A tooth can't properly get better on its own. A lack of appropriate treatment in the aftermath of an injury can lead to permanent dental damage and infection.
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There are many types of trauma that can break your front tooth. While a broken front tooth may seem pretty straight forward, the fact is that each type of trauma comes with its own symptoms and method of treatment.
Although we don't talk about it in common speech, it's possible for your tooth to have a concussion. A tooth concussion is when a blow to your mouth leaves your tooth loose. Usually, there's also bleeding and moderate pain.
While a loose and broken front tooth is bad, it isn't the worst possible situation. Nevertheless, it's not something to be ignored. You need to seek treatment.
If the hit had enough force and came at a particular angle, it may have caused root damage. The root might even have been pushed into your jaw. Damage to the root of your teeth isn't visible to the naked eye.
As a result, you should go see your dentist right away if you have a tooth concussion. Appropriate dental care will keep the injury from spiraling out of control. Don't let a broken front tooth turn into something worse.
It doesn't get much more inconvenient than having a broken front tooth. Not only does a broken front tooth make it hard to eat and talk--it can make you feel embarrassed to smile.
If you break your front tooth, it's important to act quickly. You also need reliable information from a trusted dentist (like us). You don't want to act based on myths or hearsay. Remember, your dental health is critically important.
Follow this guide and you'll know EXACTLY how to handle a broken front tooth.
Once you get to the dental clinic, your dentist takes X-rays o the affected area to determine the severity of the injury. He then develops an appropriate treatment plan.
Every situation is different, but in some cases your tooth can be saved. A broken front tooth may be splinted to the teeth on each side to keep it stable during the healing process.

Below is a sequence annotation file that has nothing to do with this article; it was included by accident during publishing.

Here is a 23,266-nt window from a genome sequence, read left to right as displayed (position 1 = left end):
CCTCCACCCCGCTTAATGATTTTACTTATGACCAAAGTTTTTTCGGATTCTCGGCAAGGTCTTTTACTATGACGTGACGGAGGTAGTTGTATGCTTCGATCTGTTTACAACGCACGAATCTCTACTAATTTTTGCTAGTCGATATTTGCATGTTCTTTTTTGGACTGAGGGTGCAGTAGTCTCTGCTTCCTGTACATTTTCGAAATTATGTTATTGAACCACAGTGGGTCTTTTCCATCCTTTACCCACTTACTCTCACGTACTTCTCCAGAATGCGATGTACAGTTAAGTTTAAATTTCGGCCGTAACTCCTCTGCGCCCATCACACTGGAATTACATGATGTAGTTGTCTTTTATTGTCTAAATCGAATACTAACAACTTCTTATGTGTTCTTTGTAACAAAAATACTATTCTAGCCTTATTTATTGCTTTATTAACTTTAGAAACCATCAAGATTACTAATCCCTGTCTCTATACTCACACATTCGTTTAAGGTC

With an avulsed tooth, your dentist may attempt to put the fallen tooth back in its place. If your tooth is reinserted, expect a few follow-up visits for your dentist to monitor your progress.
Unfortunately, teeth cannot always be saved. If this is the case, your dentist will discuss replacement options, such as implants, crowns, dentures, or bridges.
Dental avulsion is when your tooth is completely knocked out. It produces immense bleeding, more so than a loose or broken tooth.
If you suffer from a case of tooth avulsion, apply pressure to the injured area to stop the bleeding. If blood doesn't stop flowing after 30 minutes, head to the emergency room. Also visit the emergency room if you have a history of blood clotting.
Find the tooth, if possible, and preserve it by placing it in milk. If there's isn't any milk at hand, place your tooth in water or saliva. DO NOT touch or scrub the tooth's root.
A broken tooth is when a significant portion of your tooth is knocked, leaving the roots and pulp exposed. This leaves a mixture of white, dark, and red areas.
A broken tooth generally produces severe pain and requires immediate dental treatment. If a broken tooth is left untreated, you will suffer from pain, swelling and infection. You might find yourself facing a medical emergency.